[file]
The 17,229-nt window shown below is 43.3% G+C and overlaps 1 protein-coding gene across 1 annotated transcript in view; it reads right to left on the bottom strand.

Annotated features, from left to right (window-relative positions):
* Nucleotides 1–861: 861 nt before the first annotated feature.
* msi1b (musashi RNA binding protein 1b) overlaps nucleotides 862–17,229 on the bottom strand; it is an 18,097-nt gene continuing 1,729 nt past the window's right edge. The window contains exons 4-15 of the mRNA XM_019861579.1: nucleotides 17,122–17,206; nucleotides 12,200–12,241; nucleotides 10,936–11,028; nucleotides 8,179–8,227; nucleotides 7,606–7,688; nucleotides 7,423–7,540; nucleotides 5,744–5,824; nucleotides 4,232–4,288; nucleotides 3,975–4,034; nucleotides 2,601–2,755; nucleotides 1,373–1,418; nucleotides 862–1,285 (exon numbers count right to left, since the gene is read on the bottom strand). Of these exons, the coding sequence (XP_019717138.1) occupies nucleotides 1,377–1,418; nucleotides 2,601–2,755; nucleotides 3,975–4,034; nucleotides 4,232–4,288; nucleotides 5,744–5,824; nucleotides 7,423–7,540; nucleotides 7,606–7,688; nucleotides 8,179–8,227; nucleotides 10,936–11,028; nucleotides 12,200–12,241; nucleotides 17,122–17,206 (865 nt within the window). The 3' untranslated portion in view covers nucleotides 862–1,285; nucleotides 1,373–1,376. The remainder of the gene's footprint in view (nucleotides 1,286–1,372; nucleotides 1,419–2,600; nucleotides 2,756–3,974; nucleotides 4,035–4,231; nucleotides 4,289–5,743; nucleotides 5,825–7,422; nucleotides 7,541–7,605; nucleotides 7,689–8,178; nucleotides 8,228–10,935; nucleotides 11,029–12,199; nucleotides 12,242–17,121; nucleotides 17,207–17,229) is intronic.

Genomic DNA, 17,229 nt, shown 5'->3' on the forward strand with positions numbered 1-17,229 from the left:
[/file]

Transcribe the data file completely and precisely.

The 17,229-nt window shown below is 43.3% G+C and overlaps 1 protein-coding gene across 1 annotated transcript in view; it reads right to left on the bottom strand.

Annotated features, from left to right (window-relative positions):
* Nucleotides 1–861: 861 nt before the first annotated feature.
* msi1b (musashi RNA binding protein 1b) overlaps nucleotides 862–17,229 on the bottom strand; it is an 18,097-nt gene continuing 1,729 nt past the window's right edge. The window contains exons 4-15 of the mRNA XM_019861579.1: nucleotides 17,122–17,206; nucleotides 12,200–12,241; nucleotides 10,936–11,028; nucleotides 8,179–8,227; nucleotides 7,606–7,688; nucleotides 7,423–7,540; nucleotides 5,744–5,824; nucleotides 4,232–4,288; nucleotides 3,975–4,034; nucleotides 2,601–2,755; nucleotides 1,373–1,418; nucleotides 862–1,285 (exon numbers count right to left, since the gene is read on the bottom strand). Of these exons, the coding sequence (XP_019717138.1) occupies nucleotides 1,377–1,418; nucleotides 2,601–2,755; nucleotides 3,975–4,034; nucleotides 4,232–4,288; nucleotides 5,744–5,824; nucleotides 7,423–7,540; nucleotides 7,606–7,688; nucleotides 8,179–8,227; nucleotides 10,936–11,028; nucleotides 12,200–12,241; nucleotides 17,122–17,206 (865 nt within the window). The 3' untranslated portion in view covers nucleotides 862–1,285; nucleotides 1,373–1,376. The remainder of the gene's footprint in view (nucleotides 1,286–1,372; nucleotides 1,419–2,600; nucleotides 2,756–3,974; nucleotides 4,035–4,231; nucleotides 4,289–5,743; nucleotides 5,825–7,422; nucleotides 7,541–7,605; nucleotides 7,689–8,178; nucleotides 8,228–10,935; nucleotides 11,029–12,199; nucleotides 12,242–17,121; nucleotides 17,207–17,229) is intronic.

Genomic DNA, 17,229 nt, shown 5'->3' on the forward strand with positions numbered 1-17,229 from the left: